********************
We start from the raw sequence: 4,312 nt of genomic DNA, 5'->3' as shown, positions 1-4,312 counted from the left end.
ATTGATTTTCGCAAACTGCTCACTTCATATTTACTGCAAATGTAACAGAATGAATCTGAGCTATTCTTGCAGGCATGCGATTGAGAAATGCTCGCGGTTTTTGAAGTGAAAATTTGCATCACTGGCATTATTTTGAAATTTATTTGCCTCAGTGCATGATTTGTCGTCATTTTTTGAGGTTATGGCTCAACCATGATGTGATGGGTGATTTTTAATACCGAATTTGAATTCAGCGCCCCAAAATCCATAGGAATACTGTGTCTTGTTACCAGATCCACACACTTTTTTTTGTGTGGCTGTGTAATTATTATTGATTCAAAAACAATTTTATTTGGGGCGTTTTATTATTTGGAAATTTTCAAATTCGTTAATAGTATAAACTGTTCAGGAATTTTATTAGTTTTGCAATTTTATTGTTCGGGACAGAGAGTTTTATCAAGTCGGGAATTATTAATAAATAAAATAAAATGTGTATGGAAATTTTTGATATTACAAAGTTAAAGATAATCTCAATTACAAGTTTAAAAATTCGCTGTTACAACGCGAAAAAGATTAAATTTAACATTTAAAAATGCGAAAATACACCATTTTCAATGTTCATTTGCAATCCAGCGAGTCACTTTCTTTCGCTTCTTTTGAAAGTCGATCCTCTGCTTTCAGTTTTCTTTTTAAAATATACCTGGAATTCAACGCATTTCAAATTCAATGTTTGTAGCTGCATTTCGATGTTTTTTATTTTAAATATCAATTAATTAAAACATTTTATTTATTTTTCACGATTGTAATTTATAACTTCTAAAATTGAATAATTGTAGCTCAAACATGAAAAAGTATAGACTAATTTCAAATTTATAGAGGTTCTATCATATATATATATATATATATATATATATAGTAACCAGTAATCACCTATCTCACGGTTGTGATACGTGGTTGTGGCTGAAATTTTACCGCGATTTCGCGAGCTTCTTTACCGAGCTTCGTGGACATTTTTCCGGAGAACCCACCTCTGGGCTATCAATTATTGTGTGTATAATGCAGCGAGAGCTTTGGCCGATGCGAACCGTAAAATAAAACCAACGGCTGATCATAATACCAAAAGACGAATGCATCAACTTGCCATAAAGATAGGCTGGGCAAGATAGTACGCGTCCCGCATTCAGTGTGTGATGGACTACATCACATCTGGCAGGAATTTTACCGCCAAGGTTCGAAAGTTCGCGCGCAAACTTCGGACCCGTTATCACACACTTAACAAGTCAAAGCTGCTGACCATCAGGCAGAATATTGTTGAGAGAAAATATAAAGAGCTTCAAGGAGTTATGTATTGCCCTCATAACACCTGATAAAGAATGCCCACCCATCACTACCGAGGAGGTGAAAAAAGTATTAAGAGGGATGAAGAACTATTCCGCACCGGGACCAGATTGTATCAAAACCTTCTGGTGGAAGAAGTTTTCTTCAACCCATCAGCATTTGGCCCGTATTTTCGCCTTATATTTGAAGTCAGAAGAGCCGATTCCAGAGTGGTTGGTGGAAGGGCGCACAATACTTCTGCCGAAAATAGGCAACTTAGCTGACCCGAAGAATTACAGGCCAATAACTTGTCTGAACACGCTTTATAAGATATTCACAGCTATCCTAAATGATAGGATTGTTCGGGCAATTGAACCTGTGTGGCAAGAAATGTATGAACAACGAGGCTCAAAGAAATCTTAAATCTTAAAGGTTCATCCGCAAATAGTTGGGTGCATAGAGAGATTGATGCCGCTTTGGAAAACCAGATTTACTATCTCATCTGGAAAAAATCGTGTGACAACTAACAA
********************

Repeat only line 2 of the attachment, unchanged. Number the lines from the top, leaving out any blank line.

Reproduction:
ATTGATTTTCGCAAACTGCTCACTTCATATTTACTGCAAATGTAACAGAATGAATCTGAGCTATTCTTGCAGGCATGCGATTGAGAAATGCTCGCGGTTTTTGAAGTGAAAATTTGCATCACTGGCATTATTTTGAAATTTATTTGCCTCAGTGCATGATTTGTCGTCATTTTTTGAGGTTATGGCTCAACCATGATGTGATGGGTGATTTTTAATACCGAATTTGAATTCAGCGCCCCAAAATCCATAGGAATACTGTGTCTTGTTACCAGATCCACACACTTTTTTTTGTGTGGCTGTGTAATTATTATTGATTCAAAAACAATTTTATTTGGGGCGTTTTATTATTTGGAAATTTTCAAATTCGTTAATAGTATAAACTGTTCAGGAATTTTATTAGTTTTGCAATTTTATTGTTCGGGACAGAGAGTTTTATCAAGTCGGGAATTATTAATAAATAAAATAAAATGTGTATGGAAATTTTTGATATTACAAAGTTAAAGATAATCTCAATTACAAGTTTAAAAATTCGCTGTTACAACGCGAAAAAGATTAAATTTAACATTTAAAAATGCGAAAATACACCATTTTCAATGTTCATTTGCAATCCAGCGAGTCACTTTCTTTCGCTTCTTTTGAAAGTCGATCCTCTGCTTTCAGTTTTCTTTTTAAAATATACCTGGAATTCAACGCATTTCAAATTCAATGTTTGTAGCTGCATTTCGATGTTTTTTATTTTAAATATCAATTAATTAAAACATTTTATTTATTTTTCACGATTGTAATTTATAACTTCTAAAATTGAATAATTGTAGCTCAAACATGAAAAAGTATAGACTAATTTCAAATTTATAGAGGTTCTATCATATATATATATATATATATATATATATAGTAACCAGTAATCACCTATCTCACGGTTGTGATACGTGGTTGTGGCTGAAATTTTACCGCGATTTCGCGAGCTTCTTTACCGAGCTTCGTGGACATTTTTCCGGAGAACCCACCTCTGGGCTATCAATTATTGTGTGTATAATGCAGCGAGAGCTTTGGCCGATGCGAACCGTAAAATAAAACCAACGGCTGATCATAATACCAAAAGACGAATGCATCAACTTGCCATAAAGATAGGCTGGGCAAGATAGTACGCGTCCCGCATTCAGTGTGTGATGGACTACATCACATCTGGCAGGAATTTTACCGCCAAGGTTCGAAAGTTCGCGCGCAAACTTCGGACCCGTTATCACACACTTAACAAGTCAAAGCTGCTGACCATCAGGCAGAATATTGTTGAGAGAAAATATAAAGAGCTTCAAGGAGTTATGTATTGCCCTCATAACACCTGATAAAGAATGCCCACCCATCACTACCGAGGAGGTGAAAAAAGTATTAAGAGGGATGAAGAACTATTCCGCACCGGGACCAGATTGTATCAAAACCTTCTGGTGGAAGAAGTTTTCTTCAACCCATCAGCATTTGGCCCGTATTTTCGCCTTATATTTGAAGTCAGAAGAGCCGATTCCAGAGTGGTTGGTGGAAGGGCGCACAATACTTCTGCCGAAAATAGGCAACTTAGCTGACCCGAAGAATTACAGGCCAATAACTTGTCTGAACACGCTTTATAAGATATTCACAGCTATCCTAAATGATAGGATTGTTCGGGCAATTGAACCTGTGTGGCAAGAAATGTATGAACAACGAGGCTCAAAGAAATCTTAAATCTTAAAGGTTCATCCGCAAATAGTTGGGTGCATAGAGAGATTGATGCCGCTTTGGAAAACCAGATTTACTATCTCATCTGGAAAAAATCGTGTGACAACTAACAA